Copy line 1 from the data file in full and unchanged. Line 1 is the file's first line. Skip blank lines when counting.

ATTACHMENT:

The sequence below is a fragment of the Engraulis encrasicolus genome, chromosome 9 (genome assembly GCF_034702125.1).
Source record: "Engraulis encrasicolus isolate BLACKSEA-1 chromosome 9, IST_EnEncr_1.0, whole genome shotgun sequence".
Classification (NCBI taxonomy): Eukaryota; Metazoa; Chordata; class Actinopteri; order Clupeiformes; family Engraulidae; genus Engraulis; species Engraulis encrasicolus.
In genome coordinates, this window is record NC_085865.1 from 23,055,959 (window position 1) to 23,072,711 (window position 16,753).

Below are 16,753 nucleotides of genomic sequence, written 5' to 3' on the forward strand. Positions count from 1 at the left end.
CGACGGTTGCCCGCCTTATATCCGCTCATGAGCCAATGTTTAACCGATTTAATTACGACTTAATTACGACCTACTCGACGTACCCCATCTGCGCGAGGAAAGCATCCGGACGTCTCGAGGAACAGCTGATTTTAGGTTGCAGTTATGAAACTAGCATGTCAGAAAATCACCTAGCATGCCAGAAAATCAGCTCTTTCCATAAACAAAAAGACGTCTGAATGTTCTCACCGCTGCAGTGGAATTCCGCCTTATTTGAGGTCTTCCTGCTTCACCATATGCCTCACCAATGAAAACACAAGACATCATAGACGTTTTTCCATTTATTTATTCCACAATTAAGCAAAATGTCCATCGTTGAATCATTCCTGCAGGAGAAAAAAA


The sequence below is a fragment of the Engraulis encrasicolus genome, chromosome 9 (genome assembly GCF_034702125.1).